amori_da_viaggiare

You are absolutely correct... I just wished for once, that hundred million dollar a year CEO's and the military would have to hold a bake sale in order to fund their companies product launches, or to buy bombs with... Instead, we just write them blank checks...

It is absurd, and the educational system is failing, not because of the teachers (some teachers are better than ever)... but unfortunately they have no choice but to have Burger King nights, which usually means that teacher works from AT LEAST 8:00 am until 8:00 pm.

I honestly, just once want to see other professions have to essentially plead and beg for donations in order to keep the people who employ them, afloat!

-- Posted by darrick_04 on Thu, Sep 6, 2007, at 9:05 PM

The problem is not that we do not want to fund our schools. We pay taxes on money that has already been taxed. How much more can we pay? When we get notes from the school asking for more money we get a little irritated.

The fund raisers are out of hand. Keeping children that don't sale enough candy bars from attending a pizza party at school is immoral and can be a life changing event for that young mind. That child is learning a tough lesson at far too young an age.

As far as the education funding goes the problem is with our elected officials that collect dollar upon dollar of our hard earned money and spend it on things that they have no business spending it on (like giving 5 million tax payer dollars to Verizon as incentive to move to Tennessee).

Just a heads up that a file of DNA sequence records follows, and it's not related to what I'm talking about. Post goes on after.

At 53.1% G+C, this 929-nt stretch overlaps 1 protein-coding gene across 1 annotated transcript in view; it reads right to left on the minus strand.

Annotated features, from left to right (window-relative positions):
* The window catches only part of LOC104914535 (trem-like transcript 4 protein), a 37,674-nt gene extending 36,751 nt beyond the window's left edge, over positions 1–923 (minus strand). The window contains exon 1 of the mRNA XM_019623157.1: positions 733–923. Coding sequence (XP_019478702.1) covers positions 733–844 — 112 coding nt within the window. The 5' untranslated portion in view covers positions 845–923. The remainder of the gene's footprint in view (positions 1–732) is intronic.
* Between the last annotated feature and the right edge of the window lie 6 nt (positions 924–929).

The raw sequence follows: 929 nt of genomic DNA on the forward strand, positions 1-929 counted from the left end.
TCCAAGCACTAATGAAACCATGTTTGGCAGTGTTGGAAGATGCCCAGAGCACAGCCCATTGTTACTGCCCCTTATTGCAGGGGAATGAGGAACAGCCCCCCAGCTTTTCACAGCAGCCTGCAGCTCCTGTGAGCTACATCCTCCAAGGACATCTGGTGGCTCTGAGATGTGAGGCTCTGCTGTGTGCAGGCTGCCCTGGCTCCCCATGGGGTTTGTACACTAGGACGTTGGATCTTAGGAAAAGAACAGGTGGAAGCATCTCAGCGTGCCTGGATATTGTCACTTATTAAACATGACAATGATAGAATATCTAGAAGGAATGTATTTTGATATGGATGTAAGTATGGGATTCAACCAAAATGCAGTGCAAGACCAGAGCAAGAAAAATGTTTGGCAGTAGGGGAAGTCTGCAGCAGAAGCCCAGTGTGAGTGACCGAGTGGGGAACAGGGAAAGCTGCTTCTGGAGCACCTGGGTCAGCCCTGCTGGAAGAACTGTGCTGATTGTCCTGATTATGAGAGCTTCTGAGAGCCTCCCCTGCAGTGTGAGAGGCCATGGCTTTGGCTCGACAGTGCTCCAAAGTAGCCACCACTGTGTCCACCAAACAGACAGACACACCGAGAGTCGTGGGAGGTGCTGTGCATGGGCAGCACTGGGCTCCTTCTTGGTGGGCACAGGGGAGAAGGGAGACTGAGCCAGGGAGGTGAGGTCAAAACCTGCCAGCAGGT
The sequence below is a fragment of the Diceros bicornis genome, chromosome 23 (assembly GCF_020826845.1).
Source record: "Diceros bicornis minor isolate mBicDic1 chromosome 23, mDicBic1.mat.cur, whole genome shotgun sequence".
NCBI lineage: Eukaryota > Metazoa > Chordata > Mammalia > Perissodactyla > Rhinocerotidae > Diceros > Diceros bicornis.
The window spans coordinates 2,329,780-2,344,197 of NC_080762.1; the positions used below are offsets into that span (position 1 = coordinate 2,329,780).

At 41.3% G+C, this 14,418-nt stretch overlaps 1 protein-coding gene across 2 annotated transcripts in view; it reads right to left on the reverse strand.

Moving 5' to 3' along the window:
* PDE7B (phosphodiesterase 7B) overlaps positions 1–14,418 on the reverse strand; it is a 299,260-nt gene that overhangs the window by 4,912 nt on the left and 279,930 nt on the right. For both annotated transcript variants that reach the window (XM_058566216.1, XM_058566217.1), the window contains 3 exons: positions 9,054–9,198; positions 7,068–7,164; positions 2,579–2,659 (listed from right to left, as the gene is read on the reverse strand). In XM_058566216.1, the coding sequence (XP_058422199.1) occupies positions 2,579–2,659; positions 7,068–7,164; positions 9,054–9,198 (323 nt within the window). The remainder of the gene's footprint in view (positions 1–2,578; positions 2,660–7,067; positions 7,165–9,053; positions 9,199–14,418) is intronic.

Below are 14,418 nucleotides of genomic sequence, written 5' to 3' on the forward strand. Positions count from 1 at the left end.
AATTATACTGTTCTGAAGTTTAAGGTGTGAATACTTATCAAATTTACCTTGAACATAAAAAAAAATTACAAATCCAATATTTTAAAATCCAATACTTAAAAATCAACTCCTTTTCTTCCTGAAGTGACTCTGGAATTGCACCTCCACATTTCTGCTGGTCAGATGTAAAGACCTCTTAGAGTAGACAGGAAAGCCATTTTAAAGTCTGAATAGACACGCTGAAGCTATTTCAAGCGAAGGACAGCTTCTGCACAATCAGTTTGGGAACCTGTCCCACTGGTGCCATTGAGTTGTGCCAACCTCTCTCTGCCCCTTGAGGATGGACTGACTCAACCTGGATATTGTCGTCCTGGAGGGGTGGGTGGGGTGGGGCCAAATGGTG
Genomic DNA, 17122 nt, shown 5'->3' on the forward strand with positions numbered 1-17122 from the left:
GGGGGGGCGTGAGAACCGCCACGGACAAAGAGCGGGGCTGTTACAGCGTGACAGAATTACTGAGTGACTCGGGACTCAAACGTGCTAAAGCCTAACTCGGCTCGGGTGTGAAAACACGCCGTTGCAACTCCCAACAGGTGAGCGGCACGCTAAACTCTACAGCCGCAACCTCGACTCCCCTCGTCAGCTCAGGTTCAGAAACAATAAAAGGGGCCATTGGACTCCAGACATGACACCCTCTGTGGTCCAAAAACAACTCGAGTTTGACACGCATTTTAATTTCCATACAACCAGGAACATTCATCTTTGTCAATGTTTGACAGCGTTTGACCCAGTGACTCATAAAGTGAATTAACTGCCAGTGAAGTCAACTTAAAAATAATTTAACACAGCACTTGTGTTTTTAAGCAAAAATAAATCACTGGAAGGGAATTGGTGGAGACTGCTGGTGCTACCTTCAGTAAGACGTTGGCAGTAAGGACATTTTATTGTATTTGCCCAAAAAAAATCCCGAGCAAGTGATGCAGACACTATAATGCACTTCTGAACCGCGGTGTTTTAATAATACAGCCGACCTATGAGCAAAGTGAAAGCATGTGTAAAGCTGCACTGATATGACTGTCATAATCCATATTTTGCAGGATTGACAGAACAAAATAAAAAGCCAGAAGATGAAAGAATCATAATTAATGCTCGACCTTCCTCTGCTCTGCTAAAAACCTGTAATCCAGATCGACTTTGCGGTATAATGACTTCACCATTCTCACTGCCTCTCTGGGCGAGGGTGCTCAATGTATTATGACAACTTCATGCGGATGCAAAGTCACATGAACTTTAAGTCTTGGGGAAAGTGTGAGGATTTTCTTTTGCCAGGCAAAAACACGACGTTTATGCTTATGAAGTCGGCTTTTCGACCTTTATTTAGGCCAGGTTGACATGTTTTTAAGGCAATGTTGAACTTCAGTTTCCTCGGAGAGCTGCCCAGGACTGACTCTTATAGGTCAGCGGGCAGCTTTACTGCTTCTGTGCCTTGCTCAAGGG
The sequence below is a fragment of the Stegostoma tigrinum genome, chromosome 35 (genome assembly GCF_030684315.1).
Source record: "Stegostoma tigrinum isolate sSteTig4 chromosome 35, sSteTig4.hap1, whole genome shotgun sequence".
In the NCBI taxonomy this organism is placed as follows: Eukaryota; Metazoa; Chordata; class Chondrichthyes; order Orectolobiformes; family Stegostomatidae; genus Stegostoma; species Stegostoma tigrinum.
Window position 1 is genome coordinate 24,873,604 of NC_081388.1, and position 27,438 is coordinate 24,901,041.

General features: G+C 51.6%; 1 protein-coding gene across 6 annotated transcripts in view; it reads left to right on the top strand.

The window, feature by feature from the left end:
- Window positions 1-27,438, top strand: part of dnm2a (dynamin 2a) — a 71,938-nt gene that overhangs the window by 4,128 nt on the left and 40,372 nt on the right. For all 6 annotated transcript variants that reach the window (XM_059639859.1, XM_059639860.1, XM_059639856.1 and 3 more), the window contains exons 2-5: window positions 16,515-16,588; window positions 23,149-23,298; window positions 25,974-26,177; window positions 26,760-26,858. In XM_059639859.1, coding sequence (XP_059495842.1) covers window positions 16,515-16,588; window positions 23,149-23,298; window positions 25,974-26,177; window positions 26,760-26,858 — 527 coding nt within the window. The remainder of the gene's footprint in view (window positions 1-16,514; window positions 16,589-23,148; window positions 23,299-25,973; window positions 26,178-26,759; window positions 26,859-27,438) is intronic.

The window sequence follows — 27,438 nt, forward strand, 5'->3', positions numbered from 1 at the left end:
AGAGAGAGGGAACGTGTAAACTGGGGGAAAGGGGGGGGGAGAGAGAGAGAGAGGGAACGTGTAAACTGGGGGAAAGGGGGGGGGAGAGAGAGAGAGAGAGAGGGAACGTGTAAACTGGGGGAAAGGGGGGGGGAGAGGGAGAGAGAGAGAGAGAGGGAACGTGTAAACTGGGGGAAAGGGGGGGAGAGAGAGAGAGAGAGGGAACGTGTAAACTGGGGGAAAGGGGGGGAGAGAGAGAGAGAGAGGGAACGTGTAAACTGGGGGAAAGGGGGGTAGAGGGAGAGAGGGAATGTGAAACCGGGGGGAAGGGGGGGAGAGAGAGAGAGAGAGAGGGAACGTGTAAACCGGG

No one doubts that you care about your students or that you go above and beyond, but at what point do you stand up and tell our elected officials that the system is broken?

-- Posted by nathan.evans on Thu, Sep 6, 2007, at 9:20 PM

No one doubts that you care about your students or that you go above and beyond, but at what point do you stand up and tell our elected officials that the system is broken?

-- Posted by nathan.evans on Thu, Sep 6, 2007, at 9:20 PM

When I say you stand up I mean all of us that realize we need change now.

-- Posted by nathan.evans on Thu, Sep 6, 2007, at 9:25 PM

Nathan, and the thing is.. education is a non-partisan issue. It should be priority for every single candidate... and current politician.

It is very enlightening to see your thoughts and ideas on this and other blogs. Very open mind, I take back all previous bad things I said towards you. It was obviously out of character and unnecessary... We just need more people like YOU who are able and willing to do something and change the current broken Educational system.

-- Posted by darrick_04 on Thu, Sep 6, 2007, at 9:38 PM